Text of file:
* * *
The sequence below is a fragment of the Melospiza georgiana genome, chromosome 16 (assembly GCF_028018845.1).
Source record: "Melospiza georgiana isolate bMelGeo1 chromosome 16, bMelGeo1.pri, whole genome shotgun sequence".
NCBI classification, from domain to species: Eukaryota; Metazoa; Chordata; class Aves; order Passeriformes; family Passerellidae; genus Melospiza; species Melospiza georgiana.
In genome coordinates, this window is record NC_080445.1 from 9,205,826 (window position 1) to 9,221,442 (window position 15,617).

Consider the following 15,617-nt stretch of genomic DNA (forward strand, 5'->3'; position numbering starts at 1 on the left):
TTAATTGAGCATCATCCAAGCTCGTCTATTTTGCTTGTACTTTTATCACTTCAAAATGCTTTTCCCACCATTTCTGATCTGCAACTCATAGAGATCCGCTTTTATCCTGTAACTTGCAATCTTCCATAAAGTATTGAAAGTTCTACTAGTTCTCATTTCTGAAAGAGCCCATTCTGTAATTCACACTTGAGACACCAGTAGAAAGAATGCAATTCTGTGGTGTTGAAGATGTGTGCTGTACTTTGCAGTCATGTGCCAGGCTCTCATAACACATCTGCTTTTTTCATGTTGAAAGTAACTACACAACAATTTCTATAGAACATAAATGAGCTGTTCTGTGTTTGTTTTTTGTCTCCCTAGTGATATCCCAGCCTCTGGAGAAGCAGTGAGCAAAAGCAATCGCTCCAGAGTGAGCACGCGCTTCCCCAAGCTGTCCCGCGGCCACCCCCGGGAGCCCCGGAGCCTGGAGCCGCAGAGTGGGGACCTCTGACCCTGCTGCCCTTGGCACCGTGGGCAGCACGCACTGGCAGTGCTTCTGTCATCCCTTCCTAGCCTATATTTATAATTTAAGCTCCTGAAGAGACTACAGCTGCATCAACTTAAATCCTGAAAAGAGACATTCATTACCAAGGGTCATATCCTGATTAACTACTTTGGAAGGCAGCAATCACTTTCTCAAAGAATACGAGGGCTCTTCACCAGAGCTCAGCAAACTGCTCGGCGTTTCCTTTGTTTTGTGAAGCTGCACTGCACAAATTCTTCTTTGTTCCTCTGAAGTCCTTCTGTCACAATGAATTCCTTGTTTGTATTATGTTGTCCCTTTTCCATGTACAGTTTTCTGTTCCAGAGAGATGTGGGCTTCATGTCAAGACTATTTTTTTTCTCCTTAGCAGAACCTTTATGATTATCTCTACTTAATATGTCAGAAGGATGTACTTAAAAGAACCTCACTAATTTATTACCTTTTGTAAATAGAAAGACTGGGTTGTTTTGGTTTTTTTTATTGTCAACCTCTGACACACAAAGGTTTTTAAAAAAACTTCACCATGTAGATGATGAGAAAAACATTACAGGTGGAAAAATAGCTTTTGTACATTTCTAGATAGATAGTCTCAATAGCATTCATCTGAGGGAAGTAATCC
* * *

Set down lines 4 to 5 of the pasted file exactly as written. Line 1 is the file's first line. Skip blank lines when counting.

In genome coordinates, this window is record NC_080445.1 from 9,205,826 (window position 1) to 9,221,442 (window position 15,617).

Consider the following 15,617-nt stretch of genomic DNA (forward strand, 5'->3'; position numbering starts at 1 on the left):